From: Floris Buelens (floris_buelens_at_yahoo.com)
Date: Sun Jun 26 2005 - 07:41:14 CDT
For the last few months I've been using NAMD to
perform alchemical FEP calculations, and have had to
deal with the infamous end-point catastrophe problem,
where at values of lambda approaching 0 or 1, linear
scaling of the energy function wreaks havoc with vdW
values when weakly interacting lambda-coupled atoms
clash with the rest of the system.
I came across the following thread (10th jan):
This post and Jérôme Hénin's follow-up discussed the
benefits of replacing the conventional LJ function
with one that smooths out at small inter-atom
Implementing this new function for every atom-atom vdW
interaction was too much for my c++ knowledge. However
in investigating this I hit upon an alternative
approach, which I now present for comments.
I currently have a working version of NAMD where I
have added a cap that limits the vdW potential energy
value (per atom) reported to the FEP module to a given
number. This approach cuts off the extreme vdW clash
energies reported while leaving the actual energy
For example, in a ~40ps non-FEP simulation of my
solvated protein system the maximum vdW potential
energy value I observed for any one atom was just
below 10. In a FEP simulation at lambda ->0 or ->1 the
same values can run into the millions.
My approach now takes a configuration file parameter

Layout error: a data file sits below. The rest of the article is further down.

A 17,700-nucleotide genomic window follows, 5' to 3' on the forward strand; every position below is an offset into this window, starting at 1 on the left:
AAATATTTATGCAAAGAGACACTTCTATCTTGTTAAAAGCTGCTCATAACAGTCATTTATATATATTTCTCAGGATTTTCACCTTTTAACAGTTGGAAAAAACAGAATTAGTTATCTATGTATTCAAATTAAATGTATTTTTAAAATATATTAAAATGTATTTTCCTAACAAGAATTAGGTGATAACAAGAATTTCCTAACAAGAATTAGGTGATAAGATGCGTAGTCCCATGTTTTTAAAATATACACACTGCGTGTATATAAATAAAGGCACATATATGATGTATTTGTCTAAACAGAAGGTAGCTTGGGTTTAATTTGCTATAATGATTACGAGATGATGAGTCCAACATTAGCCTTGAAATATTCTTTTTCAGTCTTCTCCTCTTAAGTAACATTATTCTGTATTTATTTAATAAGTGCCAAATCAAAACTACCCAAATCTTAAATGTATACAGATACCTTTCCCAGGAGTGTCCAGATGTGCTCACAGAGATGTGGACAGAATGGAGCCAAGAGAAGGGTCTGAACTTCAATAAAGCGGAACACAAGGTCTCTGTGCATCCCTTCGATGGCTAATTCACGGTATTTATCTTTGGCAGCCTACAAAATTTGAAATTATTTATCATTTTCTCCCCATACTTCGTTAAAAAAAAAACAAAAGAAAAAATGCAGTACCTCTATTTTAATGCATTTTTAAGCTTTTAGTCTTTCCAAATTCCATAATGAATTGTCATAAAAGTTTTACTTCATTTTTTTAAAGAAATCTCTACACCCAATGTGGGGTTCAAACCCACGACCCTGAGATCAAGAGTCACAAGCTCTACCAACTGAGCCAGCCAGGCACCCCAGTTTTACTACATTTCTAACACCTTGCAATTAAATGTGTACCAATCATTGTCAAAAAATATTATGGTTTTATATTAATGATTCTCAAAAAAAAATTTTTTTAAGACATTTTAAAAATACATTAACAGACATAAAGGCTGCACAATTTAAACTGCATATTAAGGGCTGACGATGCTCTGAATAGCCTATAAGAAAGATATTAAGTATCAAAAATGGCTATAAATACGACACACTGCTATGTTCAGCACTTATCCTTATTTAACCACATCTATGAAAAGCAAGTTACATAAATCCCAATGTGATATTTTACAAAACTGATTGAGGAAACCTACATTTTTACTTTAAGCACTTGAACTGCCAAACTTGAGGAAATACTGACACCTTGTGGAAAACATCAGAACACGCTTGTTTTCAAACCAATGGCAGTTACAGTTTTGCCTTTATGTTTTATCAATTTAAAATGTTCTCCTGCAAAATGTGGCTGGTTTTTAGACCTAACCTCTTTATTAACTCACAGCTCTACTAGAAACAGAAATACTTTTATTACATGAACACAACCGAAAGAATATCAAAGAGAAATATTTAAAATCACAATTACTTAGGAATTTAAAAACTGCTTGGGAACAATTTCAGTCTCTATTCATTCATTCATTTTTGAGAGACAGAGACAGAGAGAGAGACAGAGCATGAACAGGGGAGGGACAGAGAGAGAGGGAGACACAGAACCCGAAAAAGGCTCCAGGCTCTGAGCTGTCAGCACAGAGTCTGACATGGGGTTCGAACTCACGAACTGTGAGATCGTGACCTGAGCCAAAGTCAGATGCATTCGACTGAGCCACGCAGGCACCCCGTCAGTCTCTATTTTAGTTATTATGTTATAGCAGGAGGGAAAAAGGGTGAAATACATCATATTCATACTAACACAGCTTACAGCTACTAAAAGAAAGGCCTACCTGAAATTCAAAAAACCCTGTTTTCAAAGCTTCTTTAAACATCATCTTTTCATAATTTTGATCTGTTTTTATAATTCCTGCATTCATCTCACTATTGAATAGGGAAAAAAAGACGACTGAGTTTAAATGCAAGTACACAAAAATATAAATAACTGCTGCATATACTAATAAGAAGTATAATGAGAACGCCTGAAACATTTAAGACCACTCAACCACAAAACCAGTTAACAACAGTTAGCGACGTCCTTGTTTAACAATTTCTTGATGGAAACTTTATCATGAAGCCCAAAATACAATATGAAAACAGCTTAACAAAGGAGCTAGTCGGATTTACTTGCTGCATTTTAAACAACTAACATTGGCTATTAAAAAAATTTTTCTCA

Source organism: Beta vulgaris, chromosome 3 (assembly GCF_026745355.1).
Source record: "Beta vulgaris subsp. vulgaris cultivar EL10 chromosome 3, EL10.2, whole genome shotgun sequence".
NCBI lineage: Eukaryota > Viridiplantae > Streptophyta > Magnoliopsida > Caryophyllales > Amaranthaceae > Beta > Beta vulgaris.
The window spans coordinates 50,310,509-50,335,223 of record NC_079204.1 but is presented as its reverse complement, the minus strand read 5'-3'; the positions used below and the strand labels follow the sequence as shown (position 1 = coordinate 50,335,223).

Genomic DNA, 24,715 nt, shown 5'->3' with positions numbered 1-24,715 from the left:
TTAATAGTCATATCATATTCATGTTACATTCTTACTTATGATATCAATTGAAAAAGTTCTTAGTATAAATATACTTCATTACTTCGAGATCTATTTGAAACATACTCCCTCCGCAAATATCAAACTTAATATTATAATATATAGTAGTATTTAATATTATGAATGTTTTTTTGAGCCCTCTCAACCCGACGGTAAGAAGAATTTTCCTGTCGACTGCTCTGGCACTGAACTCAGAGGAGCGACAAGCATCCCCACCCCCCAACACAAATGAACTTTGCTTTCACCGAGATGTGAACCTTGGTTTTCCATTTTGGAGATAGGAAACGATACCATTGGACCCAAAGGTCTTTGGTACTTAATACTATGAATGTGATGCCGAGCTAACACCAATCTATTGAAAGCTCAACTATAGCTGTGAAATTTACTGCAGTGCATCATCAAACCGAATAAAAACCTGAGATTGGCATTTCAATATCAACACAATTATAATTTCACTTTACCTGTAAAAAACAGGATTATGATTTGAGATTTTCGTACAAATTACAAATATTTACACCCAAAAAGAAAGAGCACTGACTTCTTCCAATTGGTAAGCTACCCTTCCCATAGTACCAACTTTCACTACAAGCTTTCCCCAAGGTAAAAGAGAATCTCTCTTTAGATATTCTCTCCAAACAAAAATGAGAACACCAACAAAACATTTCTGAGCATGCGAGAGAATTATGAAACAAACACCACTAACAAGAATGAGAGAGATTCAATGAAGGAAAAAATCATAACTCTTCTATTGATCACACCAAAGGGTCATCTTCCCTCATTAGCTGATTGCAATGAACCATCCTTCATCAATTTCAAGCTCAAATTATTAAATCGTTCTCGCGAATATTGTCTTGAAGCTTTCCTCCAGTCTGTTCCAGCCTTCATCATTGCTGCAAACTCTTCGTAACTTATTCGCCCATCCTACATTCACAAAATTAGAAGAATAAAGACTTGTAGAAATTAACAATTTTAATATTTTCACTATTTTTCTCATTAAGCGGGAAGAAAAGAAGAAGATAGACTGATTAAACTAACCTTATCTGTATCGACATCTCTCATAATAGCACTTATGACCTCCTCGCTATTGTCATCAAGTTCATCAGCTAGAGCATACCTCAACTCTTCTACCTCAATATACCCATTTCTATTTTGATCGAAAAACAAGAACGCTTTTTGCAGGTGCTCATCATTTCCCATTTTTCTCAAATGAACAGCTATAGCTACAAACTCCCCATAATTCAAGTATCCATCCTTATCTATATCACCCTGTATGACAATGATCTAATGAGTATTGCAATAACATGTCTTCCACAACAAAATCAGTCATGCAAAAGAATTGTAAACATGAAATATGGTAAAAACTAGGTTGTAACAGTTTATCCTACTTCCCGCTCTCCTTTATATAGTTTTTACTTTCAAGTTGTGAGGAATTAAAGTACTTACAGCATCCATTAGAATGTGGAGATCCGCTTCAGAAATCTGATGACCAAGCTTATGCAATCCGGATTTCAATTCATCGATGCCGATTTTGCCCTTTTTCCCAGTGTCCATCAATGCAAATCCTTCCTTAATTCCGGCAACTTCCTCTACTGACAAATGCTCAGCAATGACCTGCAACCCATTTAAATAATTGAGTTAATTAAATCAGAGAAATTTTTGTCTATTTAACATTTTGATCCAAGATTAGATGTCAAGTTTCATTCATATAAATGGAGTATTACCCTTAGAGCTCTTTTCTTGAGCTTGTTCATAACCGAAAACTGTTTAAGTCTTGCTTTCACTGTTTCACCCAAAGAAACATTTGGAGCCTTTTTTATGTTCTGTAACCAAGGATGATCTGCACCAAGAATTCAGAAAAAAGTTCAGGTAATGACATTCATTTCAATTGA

vdw_cap, and any troublesome energy value exceeding
this vdw_cap (I'm arbitrarily using 20) is simply cut
off and set to vdw_cap, thereby discarding the worst
of the clashes.
I should stress that this cap is only applied to the
energy value reported, which is downstream of the
actual pairwise force and energy evaluations.
Therefore, the atom forces and the underlying motion
of the system are not affected.
I haven't tested this approach thoroughly yet but my
runs so far have shown satisfying results. Simulations
at lambda1->0 or ->1 without a vdw_cap regularly see
the vdW potential value jump up to crazy numbers for a
few dozen steps at a time, enough to force up the
dE_avg and dG reported. With my arbitrary value of
vdw_cap there were no such jumps, which will obviously
do wonders for convergence at high or low lambdas.
That's the plus side, but is this all a bit crude? Am
I losing too much information by just sweeping
shifty-looking vdW numbers under the carpet?
I look forward to comments on this approach and any
suggestions to develop the idea. If anyone's
interested in the modified source code or binaries
(linux) please email me, it'd be great to have other
Crystallography, Birkbeck College
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